State of the Birds: Can We Learn from Austin’s Bats?

By Hugh Powell
March 12, 2010
Secretary Salazar announces the State of the Birds Report in Austin Secretary Salazar announces the State of the Birds Report in Austin. Behind him, left to right, are Glenn Olsen, National Audubon Society; Paul Schmidt, U.S. Fish and Wildlife Service; John Hoskins, North American Bird Conservation Initiative; and Miyoko Chu, Cornell Lab of Ornithology.

Yesterday, Secretary of the Interior Ken Salazar announced the 2010 State of the Birds Report in Austin, Texas. Our communications director, Miyoko Chu, was there too (that’s Miyoko at far right, above). The threats that climate change poses to birds are unsettling, but Miyoko was heartened by an unlikely sight: thousands of bats flying up from their famed roost under the Congress Avenue Bridge. Here’s why:

The effort to assess nearly 800 of our nation’s bird species for their vulnerability to climate change was a mammoth task that began last summer. For months, the report came together on conference calls involving scientists from the report’s 10 agency and conservation organization partners.

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I remember a profoundly sobering moment during one of those calls. The scientists were examining the best available evidence—and were all hopeful conservationists who have dedicated their lives to protecting birds—and the prognosis wasn’t good. The 2009 State of the Birds report had already showed that one-third of our nation’s birds are endangered, threatened, or experiencing severe declines. Looking at the effects of climate change was like considering how the patient you were trying to save from heart disease was going to fight cancer too.

 

Rather than being paralyzed, however, they quickly went into action—producing the report to communicate the urgency of the situation to policy makers, conservation organizations, and the general public—and to outline conservation strategies to help birds where they need it most.

Yesterday I had the privilege of hearing that message delivered by the Secretary of the Interior in Austin’s Zilker Botanical Garden, one of the Secretary’s stops on his tour of Texas’s National Parks and Wildlife Refuges. As I stood behind him at the podium, facing a crowd of local conservationists, government officials, and reporters, I thought how fortunate we were to have such a champion for bird conservation in our country’s highest leadership. (Some of the Secretary’s remarks, and mine, were captured in an AP story.)

At the end of the hectic day, I finally found a quiet moment to step out of the hotel for a walk. I paused to watch hundreds of grackles clamoring in the trees, six Cedar Waxwings flying overhead, and 40 Snowy Egrets settling down to roost across the river. As I walked along the gravel path and under a bridge, I heard the high-pitched chattering of thousands of bats.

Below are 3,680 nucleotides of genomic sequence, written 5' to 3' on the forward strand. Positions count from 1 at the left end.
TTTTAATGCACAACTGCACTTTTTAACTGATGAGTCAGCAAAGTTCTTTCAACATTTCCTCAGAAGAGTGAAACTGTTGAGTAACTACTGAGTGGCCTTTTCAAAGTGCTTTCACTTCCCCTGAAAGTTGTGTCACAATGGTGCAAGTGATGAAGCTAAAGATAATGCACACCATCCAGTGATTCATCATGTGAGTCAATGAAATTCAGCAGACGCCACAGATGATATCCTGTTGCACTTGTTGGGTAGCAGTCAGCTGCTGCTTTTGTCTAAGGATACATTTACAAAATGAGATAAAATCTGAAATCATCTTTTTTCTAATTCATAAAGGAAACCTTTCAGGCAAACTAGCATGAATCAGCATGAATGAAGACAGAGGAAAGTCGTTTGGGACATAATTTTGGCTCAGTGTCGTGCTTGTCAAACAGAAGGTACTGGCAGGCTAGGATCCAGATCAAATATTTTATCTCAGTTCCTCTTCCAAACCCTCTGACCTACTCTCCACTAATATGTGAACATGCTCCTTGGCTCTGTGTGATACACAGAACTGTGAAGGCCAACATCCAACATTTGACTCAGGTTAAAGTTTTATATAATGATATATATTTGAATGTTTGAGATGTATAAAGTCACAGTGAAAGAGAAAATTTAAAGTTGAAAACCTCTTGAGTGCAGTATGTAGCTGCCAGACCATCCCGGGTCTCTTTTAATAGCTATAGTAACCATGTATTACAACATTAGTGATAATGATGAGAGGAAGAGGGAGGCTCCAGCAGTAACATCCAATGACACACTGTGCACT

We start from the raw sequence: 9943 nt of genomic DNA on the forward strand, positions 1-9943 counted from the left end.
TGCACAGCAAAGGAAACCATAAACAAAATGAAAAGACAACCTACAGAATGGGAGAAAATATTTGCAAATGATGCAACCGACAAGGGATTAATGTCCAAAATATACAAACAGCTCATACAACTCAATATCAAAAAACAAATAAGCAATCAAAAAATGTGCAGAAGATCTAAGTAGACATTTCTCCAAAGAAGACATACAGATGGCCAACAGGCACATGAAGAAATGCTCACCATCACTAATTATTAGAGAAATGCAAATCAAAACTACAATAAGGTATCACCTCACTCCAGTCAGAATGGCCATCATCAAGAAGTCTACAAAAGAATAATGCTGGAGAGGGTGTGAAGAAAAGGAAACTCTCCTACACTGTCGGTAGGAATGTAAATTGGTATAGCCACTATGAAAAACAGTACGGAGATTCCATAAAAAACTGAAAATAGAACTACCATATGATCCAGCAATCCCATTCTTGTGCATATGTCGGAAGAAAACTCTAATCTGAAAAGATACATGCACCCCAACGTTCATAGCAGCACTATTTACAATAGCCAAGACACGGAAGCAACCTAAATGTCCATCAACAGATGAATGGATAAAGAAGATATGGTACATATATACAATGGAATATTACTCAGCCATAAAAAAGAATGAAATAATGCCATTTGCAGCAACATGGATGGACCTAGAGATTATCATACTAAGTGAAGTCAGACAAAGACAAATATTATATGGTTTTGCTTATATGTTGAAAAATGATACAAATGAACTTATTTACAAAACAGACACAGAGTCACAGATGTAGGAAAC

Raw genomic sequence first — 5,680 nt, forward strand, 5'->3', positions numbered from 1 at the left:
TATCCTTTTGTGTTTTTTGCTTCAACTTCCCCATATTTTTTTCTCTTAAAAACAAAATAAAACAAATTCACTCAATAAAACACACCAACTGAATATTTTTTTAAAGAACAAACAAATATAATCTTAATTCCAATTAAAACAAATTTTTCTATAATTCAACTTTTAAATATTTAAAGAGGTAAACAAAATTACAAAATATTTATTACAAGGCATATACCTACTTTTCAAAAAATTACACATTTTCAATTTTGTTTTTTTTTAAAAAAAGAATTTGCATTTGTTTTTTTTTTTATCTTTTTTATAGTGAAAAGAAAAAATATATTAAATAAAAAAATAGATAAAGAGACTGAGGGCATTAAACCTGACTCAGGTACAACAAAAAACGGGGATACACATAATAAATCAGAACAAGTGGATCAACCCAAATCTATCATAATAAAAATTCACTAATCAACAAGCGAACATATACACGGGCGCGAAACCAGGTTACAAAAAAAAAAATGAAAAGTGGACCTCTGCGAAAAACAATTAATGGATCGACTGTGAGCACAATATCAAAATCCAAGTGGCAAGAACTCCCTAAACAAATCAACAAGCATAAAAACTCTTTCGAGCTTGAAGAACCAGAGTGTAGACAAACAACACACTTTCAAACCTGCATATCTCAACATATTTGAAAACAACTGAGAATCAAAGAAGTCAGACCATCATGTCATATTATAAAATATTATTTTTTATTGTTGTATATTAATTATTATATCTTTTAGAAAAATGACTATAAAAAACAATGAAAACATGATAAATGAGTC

I waited for several minutes—and then the bats suddenly materialized—pouring out from under the bridge and streaming over the water against the backdrop of the city’s skyscrapers—unfazed by the tourists, cars, and roads below.

Years ago, when people first started noticing bats at the Congress Avenue Bridge, some people petitioned to eradicate the colony. But Bat Conservation International raised awareness and appreciation of these Mexican free-tailed bats, and today it is the largest urban bat colony in North America (here’s a great YouTube video of hundreds of thousands of bats in the sky). It all began with committed conservationists getting people to stop, take a look, and ultimately care enough to make sure that the bats didn’t disappear.

I thought of our nation’s 48 million bird watchers who pause to look out for birds each day—and the millions more who might read about the State of the Birds report in the headlines. I took a little comfort in the idea that it all starts with telling a story and getting people to care. And then stepping into action.

The State of the Birds report was prepared as part of the North American Bird Conservation Initiative, an effort that includes the Cornell Lab, the American Bird Conservancy, the Association of Fish and Wildlife Agencies, Klamath Bird Observatory, National Audubon Society, National Fish and Wildlife Foundation, Nature Conservancy, and the U.S.D.A. Forest Service, U.S. Fish and Wildlife Service, and U.S. Geological Survey.

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